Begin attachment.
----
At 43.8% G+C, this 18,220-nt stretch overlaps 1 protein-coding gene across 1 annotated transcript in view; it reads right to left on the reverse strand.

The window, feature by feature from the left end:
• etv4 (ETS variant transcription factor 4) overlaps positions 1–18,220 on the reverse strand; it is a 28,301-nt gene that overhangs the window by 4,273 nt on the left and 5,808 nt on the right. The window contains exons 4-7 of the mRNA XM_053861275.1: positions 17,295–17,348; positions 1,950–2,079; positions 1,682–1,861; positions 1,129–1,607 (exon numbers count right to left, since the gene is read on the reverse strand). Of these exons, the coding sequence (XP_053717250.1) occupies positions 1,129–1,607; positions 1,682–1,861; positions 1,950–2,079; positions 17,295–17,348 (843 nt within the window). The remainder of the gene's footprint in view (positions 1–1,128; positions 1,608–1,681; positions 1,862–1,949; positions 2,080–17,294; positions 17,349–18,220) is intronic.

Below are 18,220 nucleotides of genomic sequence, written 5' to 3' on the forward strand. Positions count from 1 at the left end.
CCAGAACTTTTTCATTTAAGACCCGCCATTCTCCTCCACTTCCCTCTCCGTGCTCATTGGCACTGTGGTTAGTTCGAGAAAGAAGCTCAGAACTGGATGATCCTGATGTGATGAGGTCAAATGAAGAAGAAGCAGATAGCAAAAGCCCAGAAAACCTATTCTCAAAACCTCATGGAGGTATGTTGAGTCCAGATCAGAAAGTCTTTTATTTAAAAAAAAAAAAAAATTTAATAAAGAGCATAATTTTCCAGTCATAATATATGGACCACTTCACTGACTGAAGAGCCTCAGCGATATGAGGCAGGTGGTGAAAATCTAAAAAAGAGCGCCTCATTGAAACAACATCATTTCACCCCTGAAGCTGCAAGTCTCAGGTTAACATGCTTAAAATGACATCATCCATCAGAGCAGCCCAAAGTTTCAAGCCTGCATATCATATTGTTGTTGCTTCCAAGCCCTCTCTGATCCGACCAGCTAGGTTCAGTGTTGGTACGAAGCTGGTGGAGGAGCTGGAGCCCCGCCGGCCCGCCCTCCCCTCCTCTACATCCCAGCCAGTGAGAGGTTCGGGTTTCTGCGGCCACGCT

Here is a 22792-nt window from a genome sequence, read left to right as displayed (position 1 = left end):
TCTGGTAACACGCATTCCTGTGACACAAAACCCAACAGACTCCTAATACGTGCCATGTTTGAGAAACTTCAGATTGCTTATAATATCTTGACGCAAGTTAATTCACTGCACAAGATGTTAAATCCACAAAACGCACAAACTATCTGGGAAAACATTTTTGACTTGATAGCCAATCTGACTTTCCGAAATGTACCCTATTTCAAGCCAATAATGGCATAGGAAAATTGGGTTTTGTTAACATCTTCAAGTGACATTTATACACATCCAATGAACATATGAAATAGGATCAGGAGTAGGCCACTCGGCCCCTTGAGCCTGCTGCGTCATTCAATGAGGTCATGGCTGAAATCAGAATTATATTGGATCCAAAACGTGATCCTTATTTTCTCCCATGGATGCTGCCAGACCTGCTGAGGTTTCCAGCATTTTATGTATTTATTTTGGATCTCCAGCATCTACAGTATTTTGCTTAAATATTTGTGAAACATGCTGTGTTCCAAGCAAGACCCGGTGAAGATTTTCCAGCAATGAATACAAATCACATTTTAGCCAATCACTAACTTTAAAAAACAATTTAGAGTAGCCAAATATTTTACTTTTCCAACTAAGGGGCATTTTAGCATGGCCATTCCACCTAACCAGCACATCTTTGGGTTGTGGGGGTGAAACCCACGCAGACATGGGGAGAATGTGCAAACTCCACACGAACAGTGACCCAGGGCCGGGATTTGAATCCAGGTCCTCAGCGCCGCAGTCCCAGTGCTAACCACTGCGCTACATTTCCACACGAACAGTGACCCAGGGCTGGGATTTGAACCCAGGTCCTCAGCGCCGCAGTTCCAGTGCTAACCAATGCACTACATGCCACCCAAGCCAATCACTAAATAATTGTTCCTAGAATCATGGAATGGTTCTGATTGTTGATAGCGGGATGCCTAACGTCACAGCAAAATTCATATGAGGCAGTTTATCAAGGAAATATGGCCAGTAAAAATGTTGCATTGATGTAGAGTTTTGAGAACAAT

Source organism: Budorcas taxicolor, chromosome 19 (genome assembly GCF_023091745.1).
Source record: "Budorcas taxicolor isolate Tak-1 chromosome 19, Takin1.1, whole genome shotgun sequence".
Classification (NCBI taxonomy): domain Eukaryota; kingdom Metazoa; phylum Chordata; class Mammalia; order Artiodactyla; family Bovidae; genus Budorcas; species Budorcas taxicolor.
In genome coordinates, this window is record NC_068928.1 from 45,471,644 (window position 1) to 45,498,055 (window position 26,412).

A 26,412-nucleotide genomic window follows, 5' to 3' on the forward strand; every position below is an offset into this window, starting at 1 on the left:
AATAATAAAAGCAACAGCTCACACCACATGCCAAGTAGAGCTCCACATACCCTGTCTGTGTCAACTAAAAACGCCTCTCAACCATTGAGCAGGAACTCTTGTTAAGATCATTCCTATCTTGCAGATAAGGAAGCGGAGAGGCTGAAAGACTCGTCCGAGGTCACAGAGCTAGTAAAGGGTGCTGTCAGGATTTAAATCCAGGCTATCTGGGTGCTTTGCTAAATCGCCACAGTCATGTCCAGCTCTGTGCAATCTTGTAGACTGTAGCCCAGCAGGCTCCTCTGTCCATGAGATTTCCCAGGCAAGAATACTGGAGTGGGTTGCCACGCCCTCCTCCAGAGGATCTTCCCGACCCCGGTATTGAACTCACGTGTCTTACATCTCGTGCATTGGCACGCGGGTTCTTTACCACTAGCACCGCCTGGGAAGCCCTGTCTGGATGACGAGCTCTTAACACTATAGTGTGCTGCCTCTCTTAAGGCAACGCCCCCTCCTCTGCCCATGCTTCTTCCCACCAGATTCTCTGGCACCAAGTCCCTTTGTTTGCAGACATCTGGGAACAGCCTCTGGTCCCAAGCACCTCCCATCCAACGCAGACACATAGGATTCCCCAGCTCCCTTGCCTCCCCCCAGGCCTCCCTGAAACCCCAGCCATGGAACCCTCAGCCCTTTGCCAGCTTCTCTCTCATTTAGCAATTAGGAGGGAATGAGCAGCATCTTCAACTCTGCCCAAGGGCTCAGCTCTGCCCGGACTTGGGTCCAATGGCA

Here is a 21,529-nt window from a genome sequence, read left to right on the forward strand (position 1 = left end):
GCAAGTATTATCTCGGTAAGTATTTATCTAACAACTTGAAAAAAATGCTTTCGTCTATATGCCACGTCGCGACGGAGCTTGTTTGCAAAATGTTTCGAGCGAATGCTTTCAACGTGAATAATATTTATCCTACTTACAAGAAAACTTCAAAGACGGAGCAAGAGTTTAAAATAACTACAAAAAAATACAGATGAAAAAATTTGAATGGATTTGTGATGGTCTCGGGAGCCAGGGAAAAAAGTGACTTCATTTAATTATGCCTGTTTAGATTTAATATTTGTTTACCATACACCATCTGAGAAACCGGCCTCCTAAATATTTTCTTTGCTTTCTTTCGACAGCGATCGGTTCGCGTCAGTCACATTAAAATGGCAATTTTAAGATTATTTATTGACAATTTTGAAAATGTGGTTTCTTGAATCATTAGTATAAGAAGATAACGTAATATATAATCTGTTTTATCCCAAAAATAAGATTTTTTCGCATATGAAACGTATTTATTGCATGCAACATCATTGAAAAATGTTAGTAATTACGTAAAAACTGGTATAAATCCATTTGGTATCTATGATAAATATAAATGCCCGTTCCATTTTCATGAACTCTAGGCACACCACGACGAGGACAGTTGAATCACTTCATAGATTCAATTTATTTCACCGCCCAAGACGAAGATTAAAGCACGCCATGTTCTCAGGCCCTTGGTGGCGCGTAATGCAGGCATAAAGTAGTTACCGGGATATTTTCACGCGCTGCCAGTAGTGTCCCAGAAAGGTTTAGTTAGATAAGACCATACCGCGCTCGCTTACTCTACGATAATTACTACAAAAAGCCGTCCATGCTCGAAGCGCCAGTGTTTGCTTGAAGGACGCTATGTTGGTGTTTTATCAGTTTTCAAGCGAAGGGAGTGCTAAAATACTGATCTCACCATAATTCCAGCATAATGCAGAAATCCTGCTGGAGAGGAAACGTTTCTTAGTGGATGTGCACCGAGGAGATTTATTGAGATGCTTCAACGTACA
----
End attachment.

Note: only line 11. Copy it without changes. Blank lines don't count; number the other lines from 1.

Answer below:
In genome coordinates, this window is record NC_068928.1 from 45,471,644 (window position 1) to 45,498,055 (window position 26,412).